Since reaching international prominence in 2009 thanks to Paranormal activitythe producer blumhouse –until then specializing in telefilms and documentaries for television– has been one of the main creative powerhouses of contemporary horror cinema. Films made under the umbrella of the company founded by Jason Blum They were characterized, in a first stage, by their artisan imprint, the attempt to escape from the most common places of the genre, dramatic arcs that develop without pressure and the non-negotiable belief that the best scares come less from the shock effects than from the ability to create worlds haunted by the supernaturalwith the night of the devil, Sinister Y Oculus: the reflection of evil as main exponents. With the exception of the supernatural, these characteristics were prolonged over time, with the seasoning of an openly political patina, as evidenced by Flees!, Ma and the saga The Purge. Brand new production from the house of Blum, the black phone It follows paths that are very similar to those of that first stage, although the fantasy –and phantasmagorical– elements enter with forceps.
the angel director Scott Derrickson had already shown to have a good narrative pulse for the genre in Emily Rose’s exorcism and the aforementioned Sinistertwo films with which the black phone It has multiple points of contact. An introduction where, more than fear, there is an ubiquitous sinister air, for example. It is the one that emanates Finney’s routine (Mason Thames), who gets hit really hard at school and at home… too: Dad was widowed a while ago and when he’s not busy getting drunk, he swats his son and his sister Gwen (Madeleine McGraw). And he does it with an unusual cruelty in these washed-up times, congested with movies and series that, following in the footsteps of stranger things, limit the discoveries of children and adolescents to issues such as friendship and love. The initial references for Derrickson do not go through the fables of Netflix’s star product, since his is closer to Item. That the action takes place in the late ’70s, between the two time periods covered by Stephen King’s novel, pays off that affiliation, as well as the fact that one of the climactic scenes seems to be a carbon copy of the first kidnapping.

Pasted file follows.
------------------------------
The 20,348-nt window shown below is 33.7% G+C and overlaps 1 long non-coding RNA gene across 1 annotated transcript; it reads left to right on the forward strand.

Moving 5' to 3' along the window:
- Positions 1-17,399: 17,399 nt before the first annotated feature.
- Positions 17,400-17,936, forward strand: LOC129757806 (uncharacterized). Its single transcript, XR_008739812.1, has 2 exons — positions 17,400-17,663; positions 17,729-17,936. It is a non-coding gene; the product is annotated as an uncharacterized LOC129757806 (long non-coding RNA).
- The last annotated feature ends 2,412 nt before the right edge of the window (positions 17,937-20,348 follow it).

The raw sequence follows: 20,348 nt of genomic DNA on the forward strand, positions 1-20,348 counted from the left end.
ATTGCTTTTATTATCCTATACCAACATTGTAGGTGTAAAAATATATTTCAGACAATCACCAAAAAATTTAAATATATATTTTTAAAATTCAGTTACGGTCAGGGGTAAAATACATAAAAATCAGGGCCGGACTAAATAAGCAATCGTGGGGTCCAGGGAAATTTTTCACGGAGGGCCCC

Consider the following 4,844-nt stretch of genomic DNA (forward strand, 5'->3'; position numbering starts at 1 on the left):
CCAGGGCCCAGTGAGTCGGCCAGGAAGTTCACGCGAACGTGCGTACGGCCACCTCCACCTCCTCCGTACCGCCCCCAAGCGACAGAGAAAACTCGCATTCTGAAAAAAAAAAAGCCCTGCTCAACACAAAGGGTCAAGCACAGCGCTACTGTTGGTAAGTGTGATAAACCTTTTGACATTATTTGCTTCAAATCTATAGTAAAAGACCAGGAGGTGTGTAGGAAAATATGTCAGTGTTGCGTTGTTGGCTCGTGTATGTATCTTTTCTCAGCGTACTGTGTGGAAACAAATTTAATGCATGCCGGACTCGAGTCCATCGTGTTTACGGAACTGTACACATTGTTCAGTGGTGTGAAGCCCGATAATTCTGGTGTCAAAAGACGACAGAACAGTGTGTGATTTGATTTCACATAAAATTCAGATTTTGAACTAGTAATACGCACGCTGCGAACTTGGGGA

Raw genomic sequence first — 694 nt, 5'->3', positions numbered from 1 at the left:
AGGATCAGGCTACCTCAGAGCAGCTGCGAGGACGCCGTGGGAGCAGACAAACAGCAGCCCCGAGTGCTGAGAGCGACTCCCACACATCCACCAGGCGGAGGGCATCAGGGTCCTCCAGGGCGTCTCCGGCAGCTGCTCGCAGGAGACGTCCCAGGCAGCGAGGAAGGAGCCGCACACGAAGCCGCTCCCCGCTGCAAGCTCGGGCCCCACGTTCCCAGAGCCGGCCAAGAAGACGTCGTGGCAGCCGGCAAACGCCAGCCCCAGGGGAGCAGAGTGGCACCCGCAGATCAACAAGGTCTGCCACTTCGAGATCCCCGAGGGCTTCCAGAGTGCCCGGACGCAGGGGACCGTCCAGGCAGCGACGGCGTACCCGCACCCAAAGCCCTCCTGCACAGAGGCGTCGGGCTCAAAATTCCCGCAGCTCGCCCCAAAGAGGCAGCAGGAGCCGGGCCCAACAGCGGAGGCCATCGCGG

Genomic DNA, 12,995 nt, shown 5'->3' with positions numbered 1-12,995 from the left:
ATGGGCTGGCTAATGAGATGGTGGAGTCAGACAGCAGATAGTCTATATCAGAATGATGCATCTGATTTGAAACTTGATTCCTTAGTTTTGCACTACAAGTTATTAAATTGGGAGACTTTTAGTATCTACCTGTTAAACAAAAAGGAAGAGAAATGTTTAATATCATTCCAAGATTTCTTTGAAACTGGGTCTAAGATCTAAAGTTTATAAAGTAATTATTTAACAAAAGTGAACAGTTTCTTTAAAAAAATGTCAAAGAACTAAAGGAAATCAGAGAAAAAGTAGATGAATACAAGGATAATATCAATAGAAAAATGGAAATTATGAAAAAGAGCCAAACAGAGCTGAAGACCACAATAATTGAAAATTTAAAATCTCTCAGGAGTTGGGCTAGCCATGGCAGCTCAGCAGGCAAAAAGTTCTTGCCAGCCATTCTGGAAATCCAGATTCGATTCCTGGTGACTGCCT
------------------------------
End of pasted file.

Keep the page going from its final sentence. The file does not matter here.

There is also here kidnappingsalthough conceived not by a clown but by a man (Ethan Hawke) who travels in a black van and releases balloons after capturing a new victim. Black balloons instead of her “colleague’s” red ones. Absolutely nothing is known about that man, who covers his face with a mask and his criminal intentions, with soft manners and affected voice, not even his name (they nickname him “the kidnapper”), thus becoming one of those villains with no motivation beyond the pursuit of personal enjoyment. One by one, several of Finney’s friends and classmates will fall, including the only one who defends him at school. With him gone, he returns to collect in a nice way in the yard. When his sister wants to defend him, he ends up on the floor, crying profusely and kicking his mouth.
So far, then, it is a cruel, sadistic, very dark film about childhood. The paradox is that this lasts until Finney ends up inside the black truck first and locked in a basement later, that is, until the situation that could bring the highest doses of violence. Here Derrickson uses the old trick of the talkative ghosts eager for revenge, who to top it off are better than Lassie and help Finney – who gets dirtier when his classmates hit him than after he’s kidnapped – by talking to him through a disconnected phone. the black phone thus becomes a claustrophobic thriller focused on the attempts to escape from that basement, while the sister contributes her own through dreams and visions. The perversion vanishes with the last black balloons.
6 – THE BLACK PHONE
(The Black Phone/United States, 2021)
Direction: Scott Derrickson
Screenplay: C. Robert Cargill and Scott Derrickson
Duration: 102 minutes
Cast: Ethan Hawke, Mason Thames, Jeremy Davies, James Ransone, and Madeleine McGraw.
Theatrical release only